26:25 Then Saul said to David, Blessed be thou, my son David: thou
shalt both do great things, and also shalt still prevail. So David
went on his way, and Saul returned to his place.
out again that he would not raise his hand against the Lord’s
anointed, and wanted Saul to return this favor back to him and not
take his life. Saul pronounces a blessing on David and swears that
he will no longer seek to harm David. Saul says “Blessed be thou, my
son David: thou shalt do great things, and also shalt still
prevail.” As before, it appears David does not trust Saul, and goes
on his way, refusing to return to be with Saul.
learned a lot of things from the months he spent running from Saul.
He learned patience, and he really learned to trust the Lord.
Charles Spurgeon once said in one of his messages that the child of
God in the perfect will of God will totally trust God, and will seek
to glorify Christ with his or her life.
the grandest facts in all the world to a truly spiritual man are not
the rise and fall of empires, the marches of victory, or the
desolations of defeat; he cares neither for crowns nor mitres,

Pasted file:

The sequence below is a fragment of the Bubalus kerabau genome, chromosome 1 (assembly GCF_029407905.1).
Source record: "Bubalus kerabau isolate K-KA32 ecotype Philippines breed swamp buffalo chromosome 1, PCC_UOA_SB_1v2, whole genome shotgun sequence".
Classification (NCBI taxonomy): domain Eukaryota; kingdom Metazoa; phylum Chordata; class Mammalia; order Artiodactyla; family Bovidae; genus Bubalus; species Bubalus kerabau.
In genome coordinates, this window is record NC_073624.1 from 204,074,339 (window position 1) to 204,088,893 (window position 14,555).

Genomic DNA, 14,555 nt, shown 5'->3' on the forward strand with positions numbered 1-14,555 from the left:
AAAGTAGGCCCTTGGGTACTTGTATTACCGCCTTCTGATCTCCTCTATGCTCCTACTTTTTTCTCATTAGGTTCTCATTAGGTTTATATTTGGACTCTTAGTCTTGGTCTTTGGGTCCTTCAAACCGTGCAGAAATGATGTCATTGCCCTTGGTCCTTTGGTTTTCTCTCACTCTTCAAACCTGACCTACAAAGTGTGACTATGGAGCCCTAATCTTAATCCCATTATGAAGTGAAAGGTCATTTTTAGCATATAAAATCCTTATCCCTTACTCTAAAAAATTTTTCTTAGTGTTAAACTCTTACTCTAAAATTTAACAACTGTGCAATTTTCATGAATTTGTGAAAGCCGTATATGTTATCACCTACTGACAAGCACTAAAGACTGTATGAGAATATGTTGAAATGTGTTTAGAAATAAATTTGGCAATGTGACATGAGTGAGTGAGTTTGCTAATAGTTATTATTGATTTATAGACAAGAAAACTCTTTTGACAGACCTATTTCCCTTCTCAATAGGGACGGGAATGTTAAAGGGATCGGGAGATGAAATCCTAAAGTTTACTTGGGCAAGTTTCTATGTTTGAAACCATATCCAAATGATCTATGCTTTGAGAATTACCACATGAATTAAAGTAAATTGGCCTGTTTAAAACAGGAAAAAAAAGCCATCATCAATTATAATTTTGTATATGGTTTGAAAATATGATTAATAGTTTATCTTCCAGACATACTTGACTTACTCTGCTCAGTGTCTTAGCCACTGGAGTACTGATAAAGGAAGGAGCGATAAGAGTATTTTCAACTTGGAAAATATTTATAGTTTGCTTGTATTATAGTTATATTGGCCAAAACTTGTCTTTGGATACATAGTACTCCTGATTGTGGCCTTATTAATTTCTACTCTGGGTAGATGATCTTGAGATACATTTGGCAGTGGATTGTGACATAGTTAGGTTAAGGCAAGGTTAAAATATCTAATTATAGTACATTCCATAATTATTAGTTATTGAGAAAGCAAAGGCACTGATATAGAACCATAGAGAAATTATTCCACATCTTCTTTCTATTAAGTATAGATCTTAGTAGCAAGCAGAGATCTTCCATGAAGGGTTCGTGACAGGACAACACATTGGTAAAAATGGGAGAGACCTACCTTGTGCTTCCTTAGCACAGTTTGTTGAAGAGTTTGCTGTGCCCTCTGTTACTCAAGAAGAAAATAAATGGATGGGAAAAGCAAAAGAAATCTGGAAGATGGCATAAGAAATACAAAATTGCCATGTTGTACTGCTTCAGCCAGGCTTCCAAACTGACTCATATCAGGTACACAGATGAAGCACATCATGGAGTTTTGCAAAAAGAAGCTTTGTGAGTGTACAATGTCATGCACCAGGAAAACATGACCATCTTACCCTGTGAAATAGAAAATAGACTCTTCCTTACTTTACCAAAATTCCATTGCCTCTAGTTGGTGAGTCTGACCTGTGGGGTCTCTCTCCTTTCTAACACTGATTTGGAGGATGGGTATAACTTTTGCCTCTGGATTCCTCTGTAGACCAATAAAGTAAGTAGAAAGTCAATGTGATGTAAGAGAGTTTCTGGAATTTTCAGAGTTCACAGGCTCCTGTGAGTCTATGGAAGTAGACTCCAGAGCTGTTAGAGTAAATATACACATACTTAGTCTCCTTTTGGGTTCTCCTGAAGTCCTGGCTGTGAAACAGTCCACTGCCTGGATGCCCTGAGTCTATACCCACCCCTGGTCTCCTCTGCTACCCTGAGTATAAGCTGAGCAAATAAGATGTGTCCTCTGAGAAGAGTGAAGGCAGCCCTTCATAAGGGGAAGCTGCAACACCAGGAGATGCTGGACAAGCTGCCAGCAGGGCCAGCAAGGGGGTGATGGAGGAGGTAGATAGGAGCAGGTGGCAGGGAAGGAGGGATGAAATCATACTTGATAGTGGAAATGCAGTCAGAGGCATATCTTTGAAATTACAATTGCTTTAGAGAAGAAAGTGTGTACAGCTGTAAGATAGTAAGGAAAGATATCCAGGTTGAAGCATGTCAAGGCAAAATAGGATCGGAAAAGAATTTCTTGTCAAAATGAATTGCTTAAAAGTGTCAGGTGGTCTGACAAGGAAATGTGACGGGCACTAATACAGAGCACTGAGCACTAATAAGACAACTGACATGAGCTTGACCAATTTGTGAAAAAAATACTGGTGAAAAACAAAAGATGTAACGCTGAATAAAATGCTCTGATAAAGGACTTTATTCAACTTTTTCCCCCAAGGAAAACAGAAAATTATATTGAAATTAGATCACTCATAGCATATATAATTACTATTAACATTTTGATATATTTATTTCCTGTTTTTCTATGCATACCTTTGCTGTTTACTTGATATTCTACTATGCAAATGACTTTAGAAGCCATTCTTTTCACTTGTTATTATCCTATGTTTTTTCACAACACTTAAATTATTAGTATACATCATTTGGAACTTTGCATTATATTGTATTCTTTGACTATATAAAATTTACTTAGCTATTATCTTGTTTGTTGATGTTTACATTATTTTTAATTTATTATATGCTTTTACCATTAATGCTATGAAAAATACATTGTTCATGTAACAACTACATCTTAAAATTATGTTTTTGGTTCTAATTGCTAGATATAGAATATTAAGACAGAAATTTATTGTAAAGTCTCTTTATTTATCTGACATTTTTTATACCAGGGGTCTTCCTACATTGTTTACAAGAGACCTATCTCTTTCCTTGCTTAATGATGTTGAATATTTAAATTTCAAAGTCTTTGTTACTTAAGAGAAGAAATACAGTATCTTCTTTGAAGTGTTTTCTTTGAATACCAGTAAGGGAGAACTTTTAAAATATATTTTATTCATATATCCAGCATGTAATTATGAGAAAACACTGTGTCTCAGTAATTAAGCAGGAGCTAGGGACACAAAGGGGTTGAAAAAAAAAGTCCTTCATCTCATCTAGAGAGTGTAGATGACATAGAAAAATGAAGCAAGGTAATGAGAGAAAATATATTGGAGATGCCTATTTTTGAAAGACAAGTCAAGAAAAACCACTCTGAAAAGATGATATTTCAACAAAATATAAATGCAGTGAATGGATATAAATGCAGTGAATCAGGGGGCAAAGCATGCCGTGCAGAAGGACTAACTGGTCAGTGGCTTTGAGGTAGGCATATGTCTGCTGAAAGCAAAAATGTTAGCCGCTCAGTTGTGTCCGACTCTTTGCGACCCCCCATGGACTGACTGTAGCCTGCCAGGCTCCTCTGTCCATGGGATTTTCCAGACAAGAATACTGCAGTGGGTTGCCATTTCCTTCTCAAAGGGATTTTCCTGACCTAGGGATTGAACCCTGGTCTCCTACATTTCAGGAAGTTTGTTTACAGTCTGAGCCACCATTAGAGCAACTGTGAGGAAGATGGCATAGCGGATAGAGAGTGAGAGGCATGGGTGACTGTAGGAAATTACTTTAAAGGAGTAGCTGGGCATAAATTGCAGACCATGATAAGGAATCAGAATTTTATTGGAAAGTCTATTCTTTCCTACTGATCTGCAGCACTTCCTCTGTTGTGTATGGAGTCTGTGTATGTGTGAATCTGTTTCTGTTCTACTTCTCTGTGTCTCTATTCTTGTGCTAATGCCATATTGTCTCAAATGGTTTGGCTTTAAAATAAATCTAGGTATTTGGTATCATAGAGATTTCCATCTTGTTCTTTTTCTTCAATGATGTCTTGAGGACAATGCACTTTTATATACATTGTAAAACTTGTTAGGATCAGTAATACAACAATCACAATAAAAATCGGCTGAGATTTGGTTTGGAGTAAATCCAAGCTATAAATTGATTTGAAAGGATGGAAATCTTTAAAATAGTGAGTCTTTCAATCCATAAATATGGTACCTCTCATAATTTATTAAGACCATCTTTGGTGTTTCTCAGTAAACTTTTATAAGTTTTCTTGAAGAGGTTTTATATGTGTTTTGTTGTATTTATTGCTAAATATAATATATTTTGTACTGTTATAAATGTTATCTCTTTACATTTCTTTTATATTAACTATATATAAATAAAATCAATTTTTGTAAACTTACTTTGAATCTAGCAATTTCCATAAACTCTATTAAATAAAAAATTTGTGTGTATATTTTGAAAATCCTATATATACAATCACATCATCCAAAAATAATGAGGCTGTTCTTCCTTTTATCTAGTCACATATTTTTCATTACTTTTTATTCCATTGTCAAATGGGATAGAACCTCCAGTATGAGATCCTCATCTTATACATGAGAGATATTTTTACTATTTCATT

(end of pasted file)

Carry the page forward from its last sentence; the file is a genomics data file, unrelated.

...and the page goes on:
swords nor shields; his admiring gaze is wholly fixed upon Christ
and his cross and cause. To him Jesus is the center of history, the
soul and core of providence. He desires no knowledge so much as that
which concerns his Redeemer and Lord; his science deals with what
Jesus is and what he
to be, what he has done, what he is doing, and what he will do. The
believer is mainly anxious as to how Jesus can be glorified, and how
sinners can be brought to know him. That which concerns the honor of
Jesus is our chief concern from day to day; as for other matters let
the Lord do as he wills with them, only let Jesus Christ be
magnified, and all the rest of the world’s story has small
significance for us. The Beloved is the head and front, the heart
and soul of the Christian’s delight when his heart is in its best
state. Our text is the portrait of a heavenly-minded child of God,
or rather, it is the music of his well stringed harp when love as
minstrel touches the tenderest chords: “My beloved is mine, and I am
his; he feedeth among the lilies.” We shall note then, first, that
a delighting to have Christ;
a delighting to belong to Christ;
a delighting at the very thought of Christ.
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But the path of the just is as the shining light, that shineth more
and more unto the perfect day.
Random Acts of Kindness. Each act spreads, and many will be blessed.